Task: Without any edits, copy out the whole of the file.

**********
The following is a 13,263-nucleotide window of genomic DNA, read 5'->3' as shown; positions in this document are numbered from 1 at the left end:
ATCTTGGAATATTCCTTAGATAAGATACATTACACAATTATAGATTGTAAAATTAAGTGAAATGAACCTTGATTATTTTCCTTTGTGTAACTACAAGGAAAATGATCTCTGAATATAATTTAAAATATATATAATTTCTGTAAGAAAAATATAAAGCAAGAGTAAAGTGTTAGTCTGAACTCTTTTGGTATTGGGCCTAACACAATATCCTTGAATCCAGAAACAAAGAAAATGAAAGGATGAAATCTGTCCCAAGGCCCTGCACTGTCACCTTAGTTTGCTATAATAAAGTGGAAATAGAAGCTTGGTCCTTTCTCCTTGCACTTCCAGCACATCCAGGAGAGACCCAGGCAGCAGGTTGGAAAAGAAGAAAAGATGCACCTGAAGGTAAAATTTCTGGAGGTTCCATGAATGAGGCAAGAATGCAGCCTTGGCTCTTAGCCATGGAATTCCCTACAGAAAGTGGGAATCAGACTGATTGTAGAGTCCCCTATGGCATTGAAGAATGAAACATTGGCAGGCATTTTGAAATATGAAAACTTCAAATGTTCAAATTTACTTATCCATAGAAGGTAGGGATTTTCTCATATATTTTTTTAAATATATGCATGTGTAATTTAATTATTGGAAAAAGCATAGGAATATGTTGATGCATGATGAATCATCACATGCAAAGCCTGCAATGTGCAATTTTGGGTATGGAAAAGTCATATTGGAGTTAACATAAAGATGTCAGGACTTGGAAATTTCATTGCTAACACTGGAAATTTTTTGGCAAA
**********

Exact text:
The following is a 13,263-nucleotide window of genomic DNA, read 5'->3' as shown; positions in this document are numbered from 1 at the left end:
ATCTTGGAATATTCCTTAGATAAGATACATTACACAATTATAGATTGTAAAATTAAGTGAAATGAACCTTGATTATTTTCCTTTGTGTAACTACAAGGAAAATGATCTCTGAATATAATTTAAAATATATATAATTTCTGTAAGAAAAATATAAAGCAAGAGTAAAGTGTTAGTCTGAACTCTTTTGGTATTGGGCCTAACACAATATCCTTGAATCCAGAAACAAAGAAAATGAAAGGATGAAATCTGTCCCAAGGCCCTGCACTGTCACCTTAGTTTGCTATAATAAAGTGGAAATAGAAGCTTGGTCCTTTCTCCTTGCACTTCCAGCACATCCAGGAGAGACCCAGGCAGCAGGTTGGAAAAGAAGAAAAGATGCACCTGAAGGTAAAATTTCTGGAGGTTCCATGAATGAGGCAAGAATGCAGCCTTGGCTCTTAGCCATGGAATTCCCTACAGAAAGTGGGAATCAGACTGATTGTAGAGTCCCCTATGGCATTGAAGAATGAAACATTGGCAGGCATTTTGAAATATGAAAACTTCAAATGTTCAAATTTACTTATCCATAGAAGGTAGGGATTTTCTCATATATTTTTTTAAATATATGCATGTGTAATTTAATTATTGGAAAAAGCATAGGAATATGTTGATGCATGATGAATCATCACATGCAAAGCCTGCAATGTGCAATTTTGGGTATGGAAAAGTCATATTGGAGTTAACATAAAGATGTCAGGACTTGGAAATTTCATTGCTAACACTGGAAATTTTTTGGCAAA